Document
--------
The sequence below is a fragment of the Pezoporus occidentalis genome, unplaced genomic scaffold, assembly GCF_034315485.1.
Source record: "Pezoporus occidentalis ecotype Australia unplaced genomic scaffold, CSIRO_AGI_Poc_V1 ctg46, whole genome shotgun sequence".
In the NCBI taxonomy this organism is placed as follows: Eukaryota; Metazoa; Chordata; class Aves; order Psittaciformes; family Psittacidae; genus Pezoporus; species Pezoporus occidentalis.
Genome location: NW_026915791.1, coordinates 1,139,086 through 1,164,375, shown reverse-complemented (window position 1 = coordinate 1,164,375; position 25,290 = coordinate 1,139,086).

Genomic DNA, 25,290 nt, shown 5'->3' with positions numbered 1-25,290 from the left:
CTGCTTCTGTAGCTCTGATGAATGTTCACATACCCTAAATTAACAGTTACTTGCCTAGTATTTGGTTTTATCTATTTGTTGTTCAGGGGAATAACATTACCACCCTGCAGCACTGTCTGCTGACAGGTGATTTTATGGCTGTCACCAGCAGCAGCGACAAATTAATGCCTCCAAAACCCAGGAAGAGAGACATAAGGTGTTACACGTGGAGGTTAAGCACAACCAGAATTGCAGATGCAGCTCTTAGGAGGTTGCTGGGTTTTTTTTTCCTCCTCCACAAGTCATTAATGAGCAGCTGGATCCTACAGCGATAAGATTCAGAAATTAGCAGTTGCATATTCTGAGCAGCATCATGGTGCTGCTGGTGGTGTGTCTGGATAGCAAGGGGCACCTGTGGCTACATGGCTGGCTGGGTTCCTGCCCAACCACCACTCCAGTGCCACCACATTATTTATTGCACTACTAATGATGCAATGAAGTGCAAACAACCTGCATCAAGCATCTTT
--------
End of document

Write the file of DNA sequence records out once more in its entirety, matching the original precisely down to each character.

The sequence below is a fragment of the Pezoporus occidentalis genome, unplaced genomic scaffold, assembly GCF_034315485.1.
Source record: "Pezoporus occidentalis ecotype Australia unplaced genomic scaffold, CSIRO_AGI_Poc_V1 ctg46, whole genome shotgun sequence".
In the NCBI taxonomy this organism is placed as follows: Eukaryota; Metazoa; Chordata; class Aves; order Psittaciformes; family Psittacidae; genus Pezoporus; species Pezoporus occidentalis.
Genome location: NW_026915791.1, coordinates 1,139,086 through 1,164,375, shown reverse-complemented (window position 1 = coordinate 1,164,375; position 25,290 = coordinate 1,139,086).

Genomic DNA, 25,290 nt, shown 5'->3' with positions numbered 1-25,290 from the left:
CTGCTTCTGTAGCTCTGATGAATGTTCACATACCCTAAATTAACAGTTACTTGCCTAGTATTTGGTTTTATCTATTTGTTGTTCAGGGGAATAACATTACCACCCTGCAGCACTGTCTGCTGACAGGTGATTTTATGGCTGTCACCAGCAGCAGCGACAAATTAATGCCTCCAAAACCCAGGAAGAGAGACATAAGGTGTTACACGTGGAGGTTAAGCACAACCAGAATTGCAGATGCAGCTCTTAGGAGGTTGCTGGGTTTTTTTTTCCTCCTCCACAAGTCATTAATGAGCAGCTGGATCCTACAGCGATAAGATTCAGAAATTAGCAGTTGCATATTCTGAGCAGCATCATGGTGCTGCTGGTGGTGTGTCTGGATAGCAAGGGGCACCTGTGGCTACATGGCTGGCTGGGTTCCTGCCCAACCACCACTCCAGTGCCACCACATTATTTATTGCACTACTAATGATGCAATGAAGTGCAAACAACCTGCATCAAGCATCTTT